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When we say "age of the universe," I assume this means the time interval for the Euclidean FLRW metric $$ ds^{2} = -dt^{2} + a^{2}(t)\Big(dx^{2}+dy^{2}+dz^{2}\Big) $$ from when the scale factor was $a(0) = 0$ to today $a(t_{0})=1$.

First, before we go any further, is this true?

Now different histories of the rate of expansion presumably lead to different time intervals from $a=0$ to $a=1$ (and yes it is true the expansion rate changed a few times during the interval based on what dominated the universe).

Now inflation postulates that, in addition to the standard big bang model, there was an extremely rapid expansion early in the universe. Wouldn't this have an effect on our calculated age of the universe? If so, why is there always only one answer given to the age of the universe if different models lead to different ages? If not, then what exactly do we mean by "age of the universe" and why doesn't the question of whether or not unimaginably rapid expansion occurred not affect the age?

A comment helped me clarify some things about my (lack of) understanding. User Triatticus said,

Seeing as the time period of inflation itself was extremely short I don't see it adding substantially to the age of the universe [...]

This is true, and the point here is that without inflation it would take more time for the universe to expand to whatever size it needs to be. This is why I think the age should have to be affected.

Let me make this more specific. Wikipedia says,

The inflationary epoch lasted from $10^{−36}$ seconds after the conjectured Big Bang singularity to some time between $10^{−33}$ and $10^{−32}$ seconds after the singularity.

Within those $\Delta t = 10^{-33} - 10^{-36} \approx 10^{−33}$ seconds, the universe expanded by a factor of $x = a(t_\text{after})/a(t_\text{before})$. In other words, in an inflation model, this expansion by $x$ took $10^{−33}$ seconds. In a non-inflation model, wouldn't this expansion by $x$ take more time than that? If so, what would be the order of this time interval?

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  • $\begingroup$ From what I remember the idea of inflation was to settle the horizon problem. Seeing as the time period of inflation itself was extremely short I don't see it adding substantially to the age of the universe. Hopefully someone more versed in cosmology can enlighten you though (and me too since this was just from one semester of a cosmology class.) $\endgroup$
    – Triatticus
    Mar 31, 2022 at 20:48
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    $\begingroup$ "Seeing as the time period of inflation itself was extremely short I don't see it adding substantially to the age of the universe" Yes, this is true, but without inflation it would take more time for the universe to expand to whatever size it needs to be. $\endgroup$ Mar 31, 2022 at 21:04
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    $\begingroup$ @user110391 That's a really good point, I didn't think about that. $\endgroup$ Mar 31, 2022 at 21:19
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    $\begingroup$ You may find this question/answer useful: physics.stackexchange.com/questions/456907/… $\endgroup$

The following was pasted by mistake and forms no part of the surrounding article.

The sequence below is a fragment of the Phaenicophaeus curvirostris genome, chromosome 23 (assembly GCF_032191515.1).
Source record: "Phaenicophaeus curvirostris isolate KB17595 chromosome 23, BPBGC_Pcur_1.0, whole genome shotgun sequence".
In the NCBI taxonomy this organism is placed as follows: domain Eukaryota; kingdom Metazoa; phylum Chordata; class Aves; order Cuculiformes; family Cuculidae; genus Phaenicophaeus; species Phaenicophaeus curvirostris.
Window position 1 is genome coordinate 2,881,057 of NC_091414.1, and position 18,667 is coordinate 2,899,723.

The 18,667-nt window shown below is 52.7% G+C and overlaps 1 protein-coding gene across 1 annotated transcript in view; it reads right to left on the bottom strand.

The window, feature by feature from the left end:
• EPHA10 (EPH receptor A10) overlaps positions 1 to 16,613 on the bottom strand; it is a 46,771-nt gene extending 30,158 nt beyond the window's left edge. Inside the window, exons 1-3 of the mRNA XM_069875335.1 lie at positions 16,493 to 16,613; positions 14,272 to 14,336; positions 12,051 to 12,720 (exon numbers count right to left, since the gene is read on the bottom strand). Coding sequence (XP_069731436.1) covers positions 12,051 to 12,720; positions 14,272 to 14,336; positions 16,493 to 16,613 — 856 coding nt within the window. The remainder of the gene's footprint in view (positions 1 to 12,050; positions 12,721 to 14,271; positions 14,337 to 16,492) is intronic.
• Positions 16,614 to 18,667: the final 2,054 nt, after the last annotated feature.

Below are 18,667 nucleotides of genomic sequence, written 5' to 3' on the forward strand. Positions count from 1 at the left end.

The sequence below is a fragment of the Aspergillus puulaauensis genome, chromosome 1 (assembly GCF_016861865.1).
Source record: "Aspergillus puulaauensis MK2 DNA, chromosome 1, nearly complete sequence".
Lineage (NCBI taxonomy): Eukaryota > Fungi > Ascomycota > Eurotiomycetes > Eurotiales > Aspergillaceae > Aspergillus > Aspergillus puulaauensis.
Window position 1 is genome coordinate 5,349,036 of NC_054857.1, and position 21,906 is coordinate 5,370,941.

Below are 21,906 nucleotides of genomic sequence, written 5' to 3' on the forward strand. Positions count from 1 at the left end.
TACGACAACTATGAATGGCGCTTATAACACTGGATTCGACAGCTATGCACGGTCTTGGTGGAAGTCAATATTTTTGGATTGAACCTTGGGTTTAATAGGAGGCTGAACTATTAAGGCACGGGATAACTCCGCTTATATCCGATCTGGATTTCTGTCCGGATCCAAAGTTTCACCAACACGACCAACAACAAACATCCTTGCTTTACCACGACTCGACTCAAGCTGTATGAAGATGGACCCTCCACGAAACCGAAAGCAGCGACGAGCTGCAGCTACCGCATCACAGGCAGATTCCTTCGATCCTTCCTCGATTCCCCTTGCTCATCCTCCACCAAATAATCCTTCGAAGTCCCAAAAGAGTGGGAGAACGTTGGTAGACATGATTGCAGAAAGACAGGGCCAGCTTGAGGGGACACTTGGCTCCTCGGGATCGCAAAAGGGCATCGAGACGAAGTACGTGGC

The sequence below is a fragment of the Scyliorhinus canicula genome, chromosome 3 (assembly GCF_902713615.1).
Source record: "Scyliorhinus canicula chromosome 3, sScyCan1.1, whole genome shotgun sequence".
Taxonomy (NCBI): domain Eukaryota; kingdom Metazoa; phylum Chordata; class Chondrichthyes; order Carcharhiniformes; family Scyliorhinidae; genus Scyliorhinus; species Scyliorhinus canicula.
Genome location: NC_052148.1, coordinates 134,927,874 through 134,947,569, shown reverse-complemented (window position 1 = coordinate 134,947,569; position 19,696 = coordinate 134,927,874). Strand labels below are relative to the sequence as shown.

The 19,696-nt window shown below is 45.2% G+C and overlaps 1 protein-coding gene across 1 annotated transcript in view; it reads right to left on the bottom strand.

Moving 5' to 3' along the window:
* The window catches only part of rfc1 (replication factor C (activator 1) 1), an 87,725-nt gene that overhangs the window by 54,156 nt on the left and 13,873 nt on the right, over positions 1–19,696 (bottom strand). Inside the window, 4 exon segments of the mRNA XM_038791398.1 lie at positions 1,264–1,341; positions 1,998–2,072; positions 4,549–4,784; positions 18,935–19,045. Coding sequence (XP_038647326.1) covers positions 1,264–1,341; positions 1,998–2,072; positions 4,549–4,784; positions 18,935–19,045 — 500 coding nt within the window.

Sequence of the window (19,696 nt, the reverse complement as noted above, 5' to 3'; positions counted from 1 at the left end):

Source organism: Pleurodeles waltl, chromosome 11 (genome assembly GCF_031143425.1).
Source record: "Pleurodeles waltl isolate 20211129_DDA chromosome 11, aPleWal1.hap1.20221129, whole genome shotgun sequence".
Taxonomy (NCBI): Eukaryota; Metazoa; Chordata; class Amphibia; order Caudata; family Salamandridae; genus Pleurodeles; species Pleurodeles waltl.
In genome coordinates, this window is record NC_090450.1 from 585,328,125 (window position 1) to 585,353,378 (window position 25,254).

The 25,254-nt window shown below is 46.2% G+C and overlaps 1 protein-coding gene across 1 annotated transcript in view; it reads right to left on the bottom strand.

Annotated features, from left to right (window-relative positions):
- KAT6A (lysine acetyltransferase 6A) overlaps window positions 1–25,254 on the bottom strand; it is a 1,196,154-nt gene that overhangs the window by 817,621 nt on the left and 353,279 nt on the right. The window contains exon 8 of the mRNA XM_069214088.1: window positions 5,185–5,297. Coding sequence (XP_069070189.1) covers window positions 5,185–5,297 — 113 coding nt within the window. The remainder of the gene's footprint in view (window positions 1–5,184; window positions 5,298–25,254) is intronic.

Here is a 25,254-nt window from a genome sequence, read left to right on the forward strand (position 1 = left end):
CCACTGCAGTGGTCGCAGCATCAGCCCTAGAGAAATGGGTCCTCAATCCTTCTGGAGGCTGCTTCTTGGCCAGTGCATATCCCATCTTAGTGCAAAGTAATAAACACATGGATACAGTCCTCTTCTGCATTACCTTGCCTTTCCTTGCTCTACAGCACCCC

– Andrew
    Mar 31, 2022 at 22:11
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    $\begingroup$ Related physics.stackexchange.com/questions/559620/… $\endgroup$
    – ProfRob
    Mar 31, 2022 at 22:30

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The age of the universe that is commonly quoted is the age since the end of any inflationary epoch and is based on the cosmological parameters we measure now.

There are inflationary models (e.g. the Ekpyrotic universe), or even alternatives to inflation, that hypothesise that the universe had a long and possibly infinite existence prior to inflation.

Inflation merely provides some sort of explanation for various features of our universe - its homogeneity and flat geometry - and sets initial conditions for the current expansionary epoch.

What happened prior to an inflationary episode is not currently amenable to observational tests.

Edit: Note that the addition of "dark energy" or inflationary terms into the cosmic expansion terms into the Friedmann equations makes the universe older than it otherwise would be. In the case of inflation, it makes it older by at least of order the length of the inflationary epoch. See Is cosmic inflation slow rather than fast? for more details.

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  • $\begingroup$ Ok, so now I understand that the "age of the universe" represents the time interval between now and inflation in inflationary models. But what is the meaning of the "age of the universe" in non-inflation big bang models? $\endgroup$ Mar 31, 2022 at 22:38
  • $\begingroup$ So wikipedia says, "The inflationary epoch lasted from $10^{−36}$ seconds after the conjectured Big Bang singularity to some time between $10^{−33}$ and $10^{−32}$ seconds after the singularity." Within those $\Delta t \approx 10^{-33}$ seconds, the universe expanded by a factor of $x = a(t_\text{after})/a(t_\text{before})$. In other words, in an inflation model, this expansion by $x$ took $10^{-33}$ seconds. In a non-inflation model, wouldn't this expansion by $x$ take more time than that? If so, what would be the order of this time interval? $\endgroup$ Mar 31, 2022 at 23:22
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    $\begingroup$ @MaximalIdeal inflation is slower. You need to read the answers to physics.stackexchange.com/questions/456907/… in terms of the time taken to go back to "zero". $\endgroup$
    – ProfRob
    Apr 1, 2022 at 5:54

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